1) Wilhelm Wundt is the first person to segregate out psychology as a specific part of philosophy and actively conduct experimental research in psychology in a way we would recognize today. A U.S. follower of his, William James, is often seen as the first thinker to conceive of psychology as a field of science that includes the full range of what we currently consider in psychology. He pretty much set the boundaries of what we now call psychology in is book "The Principles of Psychology".
Before these two, various predecessors had discovered pieces, or focussed on individual theories that we now consider psychological (From Aquinas (or even Aristotle) to Pavlov). But they had no collected view of how physiology, mental models and behavior fit together into a single subject.
2) Although it has many scientific tools, anthropology accepts a different view of science, and will never move toward integration with the other modern sciences. Historiography can never be scientific, as stories always have tellers, and the results always contain relativised perspectives that cannot be otherwise captured and contained. Sociology logically precedes psychology. Although it remains a weaker science, it is slightly older. It was mature enough to generate 'Suicide' (sometimes considered its first work) at a point where psychology was still coming together.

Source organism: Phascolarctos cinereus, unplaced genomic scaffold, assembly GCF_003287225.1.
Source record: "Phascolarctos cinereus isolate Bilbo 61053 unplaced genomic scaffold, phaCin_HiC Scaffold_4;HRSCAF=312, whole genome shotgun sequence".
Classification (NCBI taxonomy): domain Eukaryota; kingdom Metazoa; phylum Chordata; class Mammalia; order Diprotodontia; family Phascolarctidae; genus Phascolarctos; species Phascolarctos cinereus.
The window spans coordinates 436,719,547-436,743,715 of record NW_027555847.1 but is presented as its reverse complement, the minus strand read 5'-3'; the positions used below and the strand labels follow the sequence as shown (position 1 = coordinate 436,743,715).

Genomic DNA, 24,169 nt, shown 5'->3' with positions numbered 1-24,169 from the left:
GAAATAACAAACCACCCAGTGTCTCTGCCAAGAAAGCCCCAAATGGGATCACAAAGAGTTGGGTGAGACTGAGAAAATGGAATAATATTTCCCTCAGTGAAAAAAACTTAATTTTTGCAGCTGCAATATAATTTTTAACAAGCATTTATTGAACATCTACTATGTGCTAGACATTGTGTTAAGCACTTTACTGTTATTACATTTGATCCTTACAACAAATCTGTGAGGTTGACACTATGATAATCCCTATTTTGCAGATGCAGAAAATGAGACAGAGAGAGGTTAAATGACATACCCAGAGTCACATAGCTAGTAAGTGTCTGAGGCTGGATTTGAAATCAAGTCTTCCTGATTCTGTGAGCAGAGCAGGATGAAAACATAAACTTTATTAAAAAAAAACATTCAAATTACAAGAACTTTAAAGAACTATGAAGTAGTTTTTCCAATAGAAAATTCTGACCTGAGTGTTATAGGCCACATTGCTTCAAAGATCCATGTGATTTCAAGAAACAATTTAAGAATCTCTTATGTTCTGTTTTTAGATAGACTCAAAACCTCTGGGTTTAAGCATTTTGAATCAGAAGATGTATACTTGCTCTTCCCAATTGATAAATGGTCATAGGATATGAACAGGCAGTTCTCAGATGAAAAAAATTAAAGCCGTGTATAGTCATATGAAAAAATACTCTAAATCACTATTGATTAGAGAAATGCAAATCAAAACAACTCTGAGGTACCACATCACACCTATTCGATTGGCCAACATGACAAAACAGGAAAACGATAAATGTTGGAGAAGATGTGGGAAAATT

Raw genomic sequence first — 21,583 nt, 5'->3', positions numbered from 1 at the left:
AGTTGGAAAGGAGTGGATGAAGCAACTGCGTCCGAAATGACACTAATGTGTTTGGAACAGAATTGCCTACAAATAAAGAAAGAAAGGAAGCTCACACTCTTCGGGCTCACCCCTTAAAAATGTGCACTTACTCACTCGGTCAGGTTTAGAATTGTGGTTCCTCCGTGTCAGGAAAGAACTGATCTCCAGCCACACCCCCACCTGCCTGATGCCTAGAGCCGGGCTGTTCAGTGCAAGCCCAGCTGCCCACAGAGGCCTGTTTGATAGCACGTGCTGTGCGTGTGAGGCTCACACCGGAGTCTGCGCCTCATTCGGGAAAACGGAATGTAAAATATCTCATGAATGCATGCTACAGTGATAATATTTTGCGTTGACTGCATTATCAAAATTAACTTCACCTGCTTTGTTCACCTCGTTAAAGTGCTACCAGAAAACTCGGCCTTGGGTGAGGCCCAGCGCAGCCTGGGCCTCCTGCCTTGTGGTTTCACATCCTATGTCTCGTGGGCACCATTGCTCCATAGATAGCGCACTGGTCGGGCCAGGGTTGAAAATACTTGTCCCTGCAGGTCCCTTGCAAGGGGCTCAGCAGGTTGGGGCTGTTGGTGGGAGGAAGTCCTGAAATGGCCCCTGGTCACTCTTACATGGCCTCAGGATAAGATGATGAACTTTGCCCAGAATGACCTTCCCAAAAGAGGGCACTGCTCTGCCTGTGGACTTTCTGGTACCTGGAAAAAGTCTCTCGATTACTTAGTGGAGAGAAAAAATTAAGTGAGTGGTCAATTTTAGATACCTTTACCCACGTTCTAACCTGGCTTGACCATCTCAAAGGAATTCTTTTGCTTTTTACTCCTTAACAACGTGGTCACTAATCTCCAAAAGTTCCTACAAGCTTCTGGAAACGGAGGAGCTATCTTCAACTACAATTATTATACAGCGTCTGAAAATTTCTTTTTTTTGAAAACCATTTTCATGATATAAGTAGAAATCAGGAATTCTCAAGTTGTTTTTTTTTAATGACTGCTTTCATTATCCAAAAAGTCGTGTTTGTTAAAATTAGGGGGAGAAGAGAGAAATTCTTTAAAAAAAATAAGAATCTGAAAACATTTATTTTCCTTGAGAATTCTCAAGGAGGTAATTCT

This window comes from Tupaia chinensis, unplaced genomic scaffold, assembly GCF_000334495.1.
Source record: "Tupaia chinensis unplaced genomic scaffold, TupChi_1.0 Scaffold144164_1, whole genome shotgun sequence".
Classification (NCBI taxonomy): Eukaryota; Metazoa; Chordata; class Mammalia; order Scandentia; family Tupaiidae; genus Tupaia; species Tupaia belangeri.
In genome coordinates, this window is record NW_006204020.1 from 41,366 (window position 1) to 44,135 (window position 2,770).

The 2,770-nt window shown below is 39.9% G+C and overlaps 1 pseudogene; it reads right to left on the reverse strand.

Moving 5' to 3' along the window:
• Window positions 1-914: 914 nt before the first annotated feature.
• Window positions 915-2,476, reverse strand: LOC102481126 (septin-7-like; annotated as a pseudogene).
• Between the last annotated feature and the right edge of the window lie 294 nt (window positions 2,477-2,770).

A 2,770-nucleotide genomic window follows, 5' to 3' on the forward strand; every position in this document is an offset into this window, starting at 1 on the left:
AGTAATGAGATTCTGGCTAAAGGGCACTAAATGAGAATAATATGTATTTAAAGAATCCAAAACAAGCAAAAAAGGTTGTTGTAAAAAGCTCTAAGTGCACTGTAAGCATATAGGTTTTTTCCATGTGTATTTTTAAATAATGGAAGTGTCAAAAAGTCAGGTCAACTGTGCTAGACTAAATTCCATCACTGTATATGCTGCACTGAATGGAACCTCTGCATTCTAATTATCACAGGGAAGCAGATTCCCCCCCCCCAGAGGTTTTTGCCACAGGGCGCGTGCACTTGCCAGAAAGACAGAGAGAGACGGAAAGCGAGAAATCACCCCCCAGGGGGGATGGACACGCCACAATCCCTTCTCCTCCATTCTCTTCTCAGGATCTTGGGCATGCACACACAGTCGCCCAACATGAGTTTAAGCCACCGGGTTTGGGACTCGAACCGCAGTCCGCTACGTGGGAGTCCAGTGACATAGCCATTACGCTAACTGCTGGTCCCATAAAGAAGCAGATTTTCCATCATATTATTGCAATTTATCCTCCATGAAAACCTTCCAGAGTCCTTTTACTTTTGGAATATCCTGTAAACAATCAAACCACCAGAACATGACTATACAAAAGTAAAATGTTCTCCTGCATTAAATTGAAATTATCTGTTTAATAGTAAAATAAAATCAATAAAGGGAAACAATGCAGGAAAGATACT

One could claim that modern Linguistics is the latest new science, the Chomsky school pulled a critical mass of it away from the anthropological model and into a framework that generates more testable hypotheses. And Chomsky is still alive. But maybe folks are thinking that while its progenitor is still alive, such a change may not be permanent.
3) Despite a lot of failures to converge, and a tendency to back away from the challenges of paradigmatic consistency, psychology has already had fairly long periods of modern science, where work in various schools proceeded within a logical paradigm, and were fully accepted by all the other schools. One can see the ascendency of Behaviorism as such a period. So I think by Kuhnian standards, this is an established science, just one prone to a lot of weak paradigms and pointless revolutions that circle around and undermine progress.